Should I to Become an Environmental Biologist?
Environmental biologists, also referred to as ecologists, are scientists who study how living organisms interact with each other and their environments. Field work often includes the observation of plants and animals in their natural environments as well as the documentation of findings. While some environmental biologists work in a laboratory setting, many work directly in the field. As a result, work environments can vary drastically and include extreme weather conditions, harsh environments and dangerous landscapes. Those who work in the field may be more prone to illnesses and injuries as a result. Biologists who focus their research in a lab setting must be careful to protect themselves from exposure to dangerous toxins and chemicals.
Find schools that offer these popular programs
- Aquatic Biology
- Conservation Biology
- Environmental Biology
- Evolutionary Biology
- Marine Biology
- Population Biology
- Systematic Biology
|Degree Level||Bachelor's degree; Ph.D. required to conduct independent research|
|Degree Field||Biology, ecology or related field|
|Experience||0 to 3 years for entry-level positions|
|Key Skills||Active listening, speaking, critical thinking, writing, complex problem-solving, coordination, good judgment and decision-making skills|
|Salary||$72,050 per year (2014 average salary for all environmental scientists and specialists)|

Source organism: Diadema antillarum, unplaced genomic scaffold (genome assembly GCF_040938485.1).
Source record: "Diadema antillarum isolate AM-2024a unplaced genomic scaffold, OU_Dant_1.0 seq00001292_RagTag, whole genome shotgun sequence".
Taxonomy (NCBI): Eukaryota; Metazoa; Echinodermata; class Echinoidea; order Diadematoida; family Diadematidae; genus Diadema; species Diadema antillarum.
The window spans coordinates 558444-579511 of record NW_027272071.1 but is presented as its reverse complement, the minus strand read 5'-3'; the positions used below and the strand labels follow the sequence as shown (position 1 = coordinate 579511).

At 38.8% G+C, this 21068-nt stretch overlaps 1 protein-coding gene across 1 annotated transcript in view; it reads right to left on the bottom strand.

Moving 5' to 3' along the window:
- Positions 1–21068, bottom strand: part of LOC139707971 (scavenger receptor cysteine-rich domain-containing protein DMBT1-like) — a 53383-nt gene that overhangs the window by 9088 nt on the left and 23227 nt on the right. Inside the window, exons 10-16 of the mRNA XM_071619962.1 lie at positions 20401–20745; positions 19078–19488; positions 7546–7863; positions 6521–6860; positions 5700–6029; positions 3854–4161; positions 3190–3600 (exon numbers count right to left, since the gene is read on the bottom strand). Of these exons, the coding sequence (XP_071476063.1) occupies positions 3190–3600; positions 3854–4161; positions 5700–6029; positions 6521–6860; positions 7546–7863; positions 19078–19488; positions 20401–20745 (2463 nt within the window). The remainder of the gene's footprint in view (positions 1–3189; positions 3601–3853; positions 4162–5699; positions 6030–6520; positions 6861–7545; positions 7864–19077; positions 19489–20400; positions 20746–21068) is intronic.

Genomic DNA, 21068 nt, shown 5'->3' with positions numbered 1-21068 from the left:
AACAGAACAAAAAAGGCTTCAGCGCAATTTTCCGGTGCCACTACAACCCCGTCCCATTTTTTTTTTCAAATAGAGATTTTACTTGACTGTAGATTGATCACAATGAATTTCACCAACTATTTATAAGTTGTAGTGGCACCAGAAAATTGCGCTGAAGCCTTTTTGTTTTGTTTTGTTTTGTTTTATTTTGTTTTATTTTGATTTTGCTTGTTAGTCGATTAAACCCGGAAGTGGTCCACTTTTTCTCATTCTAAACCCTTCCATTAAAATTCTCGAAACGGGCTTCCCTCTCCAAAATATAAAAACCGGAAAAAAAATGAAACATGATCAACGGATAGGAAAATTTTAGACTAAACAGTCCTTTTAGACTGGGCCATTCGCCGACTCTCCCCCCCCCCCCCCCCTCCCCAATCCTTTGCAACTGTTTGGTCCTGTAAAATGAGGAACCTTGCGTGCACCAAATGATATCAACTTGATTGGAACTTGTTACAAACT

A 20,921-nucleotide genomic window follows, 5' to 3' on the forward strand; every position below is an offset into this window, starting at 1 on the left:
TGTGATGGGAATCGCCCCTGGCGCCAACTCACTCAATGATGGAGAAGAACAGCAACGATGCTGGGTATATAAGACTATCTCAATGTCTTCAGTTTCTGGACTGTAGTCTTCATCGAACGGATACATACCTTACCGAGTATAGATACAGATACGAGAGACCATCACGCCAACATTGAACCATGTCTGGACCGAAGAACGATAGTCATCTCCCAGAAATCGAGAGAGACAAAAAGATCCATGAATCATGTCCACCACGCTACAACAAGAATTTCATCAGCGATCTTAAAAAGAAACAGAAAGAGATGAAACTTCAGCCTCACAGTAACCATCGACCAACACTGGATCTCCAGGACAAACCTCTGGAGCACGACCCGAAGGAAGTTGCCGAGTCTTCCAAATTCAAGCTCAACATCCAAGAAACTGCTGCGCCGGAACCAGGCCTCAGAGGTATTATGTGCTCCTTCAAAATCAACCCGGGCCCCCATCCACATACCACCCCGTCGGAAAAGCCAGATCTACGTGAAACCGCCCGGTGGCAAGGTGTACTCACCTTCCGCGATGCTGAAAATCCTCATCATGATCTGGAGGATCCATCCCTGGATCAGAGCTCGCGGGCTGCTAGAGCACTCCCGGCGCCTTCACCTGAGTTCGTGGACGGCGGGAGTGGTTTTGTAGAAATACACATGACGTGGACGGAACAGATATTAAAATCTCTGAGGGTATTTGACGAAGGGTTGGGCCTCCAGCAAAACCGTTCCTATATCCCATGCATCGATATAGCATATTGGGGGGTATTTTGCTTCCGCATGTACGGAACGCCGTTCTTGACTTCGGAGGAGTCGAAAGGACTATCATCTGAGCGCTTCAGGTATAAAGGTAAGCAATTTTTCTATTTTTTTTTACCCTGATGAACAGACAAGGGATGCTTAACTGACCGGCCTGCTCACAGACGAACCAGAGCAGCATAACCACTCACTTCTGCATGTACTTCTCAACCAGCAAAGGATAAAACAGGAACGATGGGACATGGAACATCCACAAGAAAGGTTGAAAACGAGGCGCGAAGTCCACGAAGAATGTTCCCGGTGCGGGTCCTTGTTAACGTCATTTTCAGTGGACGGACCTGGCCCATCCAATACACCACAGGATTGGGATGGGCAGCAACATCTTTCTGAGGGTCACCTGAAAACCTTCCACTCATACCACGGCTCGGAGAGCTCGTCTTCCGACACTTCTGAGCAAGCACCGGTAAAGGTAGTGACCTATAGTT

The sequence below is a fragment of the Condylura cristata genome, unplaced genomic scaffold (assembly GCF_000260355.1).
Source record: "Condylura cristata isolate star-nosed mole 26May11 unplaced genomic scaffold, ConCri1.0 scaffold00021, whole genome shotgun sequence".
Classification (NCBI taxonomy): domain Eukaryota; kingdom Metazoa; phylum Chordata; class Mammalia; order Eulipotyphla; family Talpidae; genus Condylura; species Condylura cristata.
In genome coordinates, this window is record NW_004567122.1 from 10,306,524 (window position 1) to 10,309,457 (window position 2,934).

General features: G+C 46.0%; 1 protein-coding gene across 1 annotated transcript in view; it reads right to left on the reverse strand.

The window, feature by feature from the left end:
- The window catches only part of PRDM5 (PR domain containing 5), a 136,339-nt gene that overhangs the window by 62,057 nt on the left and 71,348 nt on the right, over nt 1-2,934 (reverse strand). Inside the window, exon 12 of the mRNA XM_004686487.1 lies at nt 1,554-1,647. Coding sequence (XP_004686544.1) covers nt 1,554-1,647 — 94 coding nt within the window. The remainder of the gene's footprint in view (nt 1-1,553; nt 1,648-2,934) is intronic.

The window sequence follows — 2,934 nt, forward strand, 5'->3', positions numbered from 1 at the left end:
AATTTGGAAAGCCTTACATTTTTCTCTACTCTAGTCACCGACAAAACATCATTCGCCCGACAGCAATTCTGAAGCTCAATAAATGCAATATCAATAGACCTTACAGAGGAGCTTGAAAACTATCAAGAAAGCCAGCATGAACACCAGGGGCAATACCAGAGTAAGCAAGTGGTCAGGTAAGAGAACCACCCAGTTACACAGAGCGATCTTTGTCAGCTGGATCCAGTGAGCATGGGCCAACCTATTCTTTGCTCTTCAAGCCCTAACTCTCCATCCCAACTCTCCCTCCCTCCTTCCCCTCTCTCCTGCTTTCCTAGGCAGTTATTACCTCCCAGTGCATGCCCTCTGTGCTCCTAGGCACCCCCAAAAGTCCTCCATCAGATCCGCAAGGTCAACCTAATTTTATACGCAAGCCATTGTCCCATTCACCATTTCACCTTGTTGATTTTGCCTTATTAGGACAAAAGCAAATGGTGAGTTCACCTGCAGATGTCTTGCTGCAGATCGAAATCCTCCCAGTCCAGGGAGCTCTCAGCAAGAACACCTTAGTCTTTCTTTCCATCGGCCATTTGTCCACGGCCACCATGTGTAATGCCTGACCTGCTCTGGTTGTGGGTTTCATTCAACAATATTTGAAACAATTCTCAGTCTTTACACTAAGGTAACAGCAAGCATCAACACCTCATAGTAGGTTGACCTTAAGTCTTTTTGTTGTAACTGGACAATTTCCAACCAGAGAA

Sources: U.S. Bureau of Labor Statistics, O*NET OnLine
Step 1: Complete an Undergraduate Program
Students pursuing careers in environmental biology can earn a bachelor's degree in biology, ecology or a related field. A bachelor's degree is typically the minimum educational requirement for biologist positions. In addition to taking life science courses, the Ecological Society of America (ESA) recommends undergraduates enroll in courses like chemistry, physics, engineering, computer science, social science and geography.
- Develop verbal and written communication skills. Environmental biologists will need to present their ideas and findings to other people. For this reason, cultivating strong communication skills, especially in the written form is important.
Step 2: Gain Experience to Prepare for Employment
Methods of gaining field experience include working as a research or teaching assistant for a professor, interning for an environmental organization or volunteering at a field station. Students may also seek out summer ecology jobs with government agencies or local nature centers. After gradation, individuals can find entry-level employment as biologists. However, some environmental biology graduates may start out as field analysts or technicians.
Step 3: Earn a Graduate Degree for Advanced Career Opportunities
For biologists working in the field, a master's degree may be required for advancement. However, those seeking the highest level of education to prepare for advanced research or academic positions can complete a Ph.D. program in environmental biology or another life sciences field. Students can apply to doctorate programs immediately after earning their bachelor's degrees. Graduates of environmental biology Ph.D. programs are qualified to work as professors, research scientists, research administrators or natural resource managers at universities, government agencies and private firms.